How Paxos works

Abstract. One day I understood Paxos, but a couple of months later I realized that I actually didn't. I reread 'Paxos Made Simple' but it was almost as hard as the first time so I wrote this memo to help myself in the future to get Paxos faster.

Overview

Paxos is a class of synod-based algorithms for building available consistent distributed systems on top of asynchronous and unreliable network. For example, if you're building a key/value storage, Paxos will help you to keep it working in the presence of network errors (partition-tolerance) and node failures (availability), and will help you produce non-contradictory view to different clients (consistency).

> Doesn't it violate CAP theorem?

No, it doesn't. Availability in the CAP-sense is very strict. For example, a system using two-phase commit (2PC) algorithm and a system using Paxos algorithm are both unavailable in a CAP sense. It makes sense for the 2PC system since the 2PC's coordinator is a single point of failure but it's strange for Paxos because it tolerates up to N fails out of 2N+1 nodes.

So Paxos is an available CP system.

> What can we build with Paxos?

We can build a distributed state machine and implement any algorithm on top of it. But it's very hard to think about an unbounded domain, so in this post we consider Paxos as a foundation for building distributed data storages.

It's a common practice for storages to have write operations to mutate its state and read operations to query it. Paxos is different, it guarantees consistency only for write operations, so to query its state the system makes read, writes the state back and when the state change is accepted the system queries the written state.

> Wait, don't pay so much attention to the details, what is the topology of the Paxos-based distributed system?

Usually a Paxos-based distributed system consists of clients, proposers and acceptors. Clients mutate and query the state of the system, proposers process the client's commands and acceptors store information.

The Paxos topology is similar to the typical 3-tier application where clients correspond to web-browsers, proposers to web servers and acceptors to databases.

> If proposers are similar to front-end servers does it mean that the proposers are stateless?

No, each of the proposers should be able to generate a sequence of increasing ID (ballot numbers) which doesn't intersect with the sequences of other proposers. So proposers must have state to store the last used ballot number. There're multiple ways how to generate such sequences with and without coordination.

For example each server may have unique ID and use an increasing sequence of natural number n to generate (n,ID) tuples and use tuples as ballot numbers. To compare them we start by comparing the first element from each tuple. If they are equal, we use the second component of the tuple (ID) as a tie breaker.

Let IDs of two servers are 0 and 1 then two sequences they generate are (0,0),(1,0),(2,0),(3,0).. and (0,1),(1,1),(2,1),(3,1).. Obviously they are unique, ordered and for any element in one we always can peak an greater element from another.

> Ok, how do proposers and acceptors communicate to agree on the system state?

Let's take a look on how a Paxos-based distributed system handles a state mutation request. The typical case is:

1. Client connects to any proposer and issues the command.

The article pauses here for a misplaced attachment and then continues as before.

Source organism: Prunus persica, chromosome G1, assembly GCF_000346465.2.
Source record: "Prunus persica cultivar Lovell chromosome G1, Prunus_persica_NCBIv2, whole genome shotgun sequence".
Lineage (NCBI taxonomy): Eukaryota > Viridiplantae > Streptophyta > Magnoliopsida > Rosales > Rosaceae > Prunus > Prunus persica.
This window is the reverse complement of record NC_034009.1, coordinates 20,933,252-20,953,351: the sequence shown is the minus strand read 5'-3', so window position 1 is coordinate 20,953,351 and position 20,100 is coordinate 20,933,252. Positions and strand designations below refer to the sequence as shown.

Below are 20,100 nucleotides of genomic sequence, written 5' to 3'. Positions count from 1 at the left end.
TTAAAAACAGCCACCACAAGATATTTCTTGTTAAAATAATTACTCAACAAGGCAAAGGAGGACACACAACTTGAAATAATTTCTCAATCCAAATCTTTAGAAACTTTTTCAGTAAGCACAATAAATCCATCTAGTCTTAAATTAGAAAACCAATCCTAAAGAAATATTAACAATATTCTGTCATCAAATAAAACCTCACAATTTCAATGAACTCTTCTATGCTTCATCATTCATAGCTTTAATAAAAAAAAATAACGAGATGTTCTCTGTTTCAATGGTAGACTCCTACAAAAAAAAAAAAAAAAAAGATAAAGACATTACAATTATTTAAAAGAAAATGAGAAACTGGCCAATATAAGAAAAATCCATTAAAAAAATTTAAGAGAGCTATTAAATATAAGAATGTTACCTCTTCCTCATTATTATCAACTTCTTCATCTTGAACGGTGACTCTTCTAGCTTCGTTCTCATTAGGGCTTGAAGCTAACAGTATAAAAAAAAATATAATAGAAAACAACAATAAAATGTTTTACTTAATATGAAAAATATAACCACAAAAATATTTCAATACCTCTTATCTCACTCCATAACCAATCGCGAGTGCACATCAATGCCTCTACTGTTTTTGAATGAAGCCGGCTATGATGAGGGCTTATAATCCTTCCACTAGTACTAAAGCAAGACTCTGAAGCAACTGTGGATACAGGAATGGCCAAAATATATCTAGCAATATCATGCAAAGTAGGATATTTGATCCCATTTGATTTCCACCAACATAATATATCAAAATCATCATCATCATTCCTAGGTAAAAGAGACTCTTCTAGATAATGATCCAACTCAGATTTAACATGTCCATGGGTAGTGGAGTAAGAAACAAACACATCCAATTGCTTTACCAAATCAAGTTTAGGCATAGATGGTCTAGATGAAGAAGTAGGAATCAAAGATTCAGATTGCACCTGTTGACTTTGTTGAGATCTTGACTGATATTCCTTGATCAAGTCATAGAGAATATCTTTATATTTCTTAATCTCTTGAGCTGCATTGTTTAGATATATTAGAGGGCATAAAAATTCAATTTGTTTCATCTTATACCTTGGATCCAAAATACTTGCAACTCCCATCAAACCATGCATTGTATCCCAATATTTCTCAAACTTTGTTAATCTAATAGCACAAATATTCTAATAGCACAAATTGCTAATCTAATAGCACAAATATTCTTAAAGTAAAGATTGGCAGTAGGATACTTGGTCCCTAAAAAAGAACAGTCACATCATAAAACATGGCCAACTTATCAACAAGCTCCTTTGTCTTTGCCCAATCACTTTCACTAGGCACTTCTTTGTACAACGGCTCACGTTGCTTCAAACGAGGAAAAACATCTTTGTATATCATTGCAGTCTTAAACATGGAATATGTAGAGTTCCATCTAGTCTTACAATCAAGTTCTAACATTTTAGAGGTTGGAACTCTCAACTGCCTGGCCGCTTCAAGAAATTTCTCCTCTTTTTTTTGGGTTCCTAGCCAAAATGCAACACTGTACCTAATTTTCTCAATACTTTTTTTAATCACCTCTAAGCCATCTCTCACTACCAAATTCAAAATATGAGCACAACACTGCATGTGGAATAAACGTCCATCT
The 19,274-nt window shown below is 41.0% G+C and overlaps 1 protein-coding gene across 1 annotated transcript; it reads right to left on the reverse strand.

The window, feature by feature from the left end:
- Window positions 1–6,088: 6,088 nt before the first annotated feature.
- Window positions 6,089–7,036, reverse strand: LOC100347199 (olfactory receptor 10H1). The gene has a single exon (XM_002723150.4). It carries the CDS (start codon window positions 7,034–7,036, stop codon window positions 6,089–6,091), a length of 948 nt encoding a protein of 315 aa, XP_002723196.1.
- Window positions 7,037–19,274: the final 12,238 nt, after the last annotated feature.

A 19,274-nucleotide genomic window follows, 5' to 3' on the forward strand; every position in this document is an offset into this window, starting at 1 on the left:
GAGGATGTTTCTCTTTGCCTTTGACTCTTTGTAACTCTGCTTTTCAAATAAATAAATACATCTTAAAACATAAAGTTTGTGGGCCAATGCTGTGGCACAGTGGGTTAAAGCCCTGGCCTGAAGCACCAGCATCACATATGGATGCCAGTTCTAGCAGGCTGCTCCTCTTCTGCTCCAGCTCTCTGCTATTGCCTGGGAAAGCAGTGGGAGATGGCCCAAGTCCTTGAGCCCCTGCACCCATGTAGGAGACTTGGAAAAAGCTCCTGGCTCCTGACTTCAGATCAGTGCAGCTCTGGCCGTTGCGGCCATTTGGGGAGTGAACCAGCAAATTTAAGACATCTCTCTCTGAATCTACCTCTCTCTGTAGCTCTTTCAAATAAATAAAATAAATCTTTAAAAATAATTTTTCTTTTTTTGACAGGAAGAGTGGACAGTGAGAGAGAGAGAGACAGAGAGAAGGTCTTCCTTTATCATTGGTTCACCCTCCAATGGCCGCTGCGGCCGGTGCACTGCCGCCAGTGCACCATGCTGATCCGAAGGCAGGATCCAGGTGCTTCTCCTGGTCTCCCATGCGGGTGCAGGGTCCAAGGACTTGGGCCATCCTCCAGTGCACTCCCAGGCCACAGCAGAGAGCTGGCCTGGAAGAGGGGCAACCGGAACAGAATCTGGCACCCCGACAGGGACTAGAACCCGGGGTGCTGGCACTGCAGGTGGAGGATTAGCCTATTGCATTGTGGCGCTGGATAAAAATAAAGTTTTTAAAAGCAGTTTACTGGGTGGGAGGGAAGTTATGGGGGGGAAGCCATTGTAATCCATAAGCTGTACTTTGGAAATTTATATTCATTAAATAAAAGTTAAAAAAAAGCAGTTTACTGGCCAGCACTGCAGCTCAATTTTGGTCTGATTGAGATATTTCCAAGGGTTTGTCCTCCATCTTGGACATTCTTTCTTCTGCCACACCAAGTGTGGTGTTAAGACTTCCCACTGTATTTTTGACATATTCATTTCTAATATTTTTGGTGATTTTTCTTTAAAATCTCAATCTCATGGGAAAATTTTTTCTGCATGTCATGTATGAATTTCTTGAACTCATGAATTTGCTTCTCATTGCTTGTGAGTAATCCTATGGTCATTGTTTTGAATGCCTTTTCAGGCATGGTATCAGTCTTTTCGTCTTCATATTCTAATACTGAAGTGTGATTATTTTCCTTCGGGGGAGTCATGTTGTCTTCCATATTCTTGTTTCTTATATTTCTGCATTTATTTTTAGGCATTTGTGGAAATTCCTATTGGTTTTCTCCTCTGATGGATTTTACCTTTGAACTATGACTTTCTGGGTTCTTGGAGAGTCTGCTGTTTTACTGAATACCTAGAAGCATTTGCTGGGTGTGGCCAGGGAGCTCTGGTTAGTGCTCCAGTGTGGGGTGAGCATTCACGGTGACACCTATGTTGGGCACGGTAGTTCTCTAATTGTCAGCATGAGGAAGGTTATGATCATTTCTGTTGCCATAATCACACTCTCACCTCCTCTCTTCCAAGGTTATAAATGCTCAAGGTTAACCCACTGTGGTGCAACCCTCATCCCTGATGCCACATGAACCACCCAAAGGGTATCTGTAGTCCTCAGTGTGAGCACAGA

2. The proposer commnicates with the acceptors and they agree on the system's state.
3. Once the change is accepted all future reads should reflect the change.

On the diagram we see two rounds of proposer-acceptors communications. We also can estimate that the system generates from 4f+6 to 8f+6 messages for every change/read where f is a number of failures that the system can tolerate.

If something bad happens and client doesn't receive a confirmation then she should query the system to understand if her change was applied or not. For example it may happen when the concurrent requests from the clients collide and abort each other.

Code

Ok. Let's start with the acceptor's code. As you can see from the sequence diagram it should support two phases: preparation and acceptance. They are supported via the corresponding endpoints. The algorithm itself is written in a Python inspired pseudocode. I assume that every hdd.write call is flushed to the disk.

As you remember, clients communicate only with the proposers so it's a good idea to explore its API. I did mention before that Paxos guarantees consistency only for write requests so it shouldn't be a surprise that the proposer's API consists just of one change_query endpoint.

It accepts two pure functions: change and query. The change function validates the old state and maps it into the new state (or throws an exception). The query function makes a projection of the new state and returns it to the client.

Consider that we want to work with a distributed variable, then we may use identical transformation both as change and as query. If we want to perform a CAS-guarded state transition from old to new value then we should use the following change-generator:

Once we digest all the previous information the proposal's source code shouldn't be too scary.

Math

The Paxos algorithm gives us a way to build reliable distributed data structures which keep working in a predictable way even if the whole system experiences network partitioning or node failures. As long as a client can communicate with a proposer and the proposer sees the quorum of the acceptors then the distributed storage behaves like a thread safe data structure. Otherwise the system is unavailable.

Let's prove it. As you can see from the sources the system generates events of different kind (emit_executed, emit_prepared, emit_accepted and emit_promised). We will show that:

1. there is a relation between emit_accepted events which captures causality between them
2. the relation is also defined on emit_executed
3. the reduction of the relation on emit_executed is total order

The 3rd bullet means that any successful change is an effect of the previously successful change.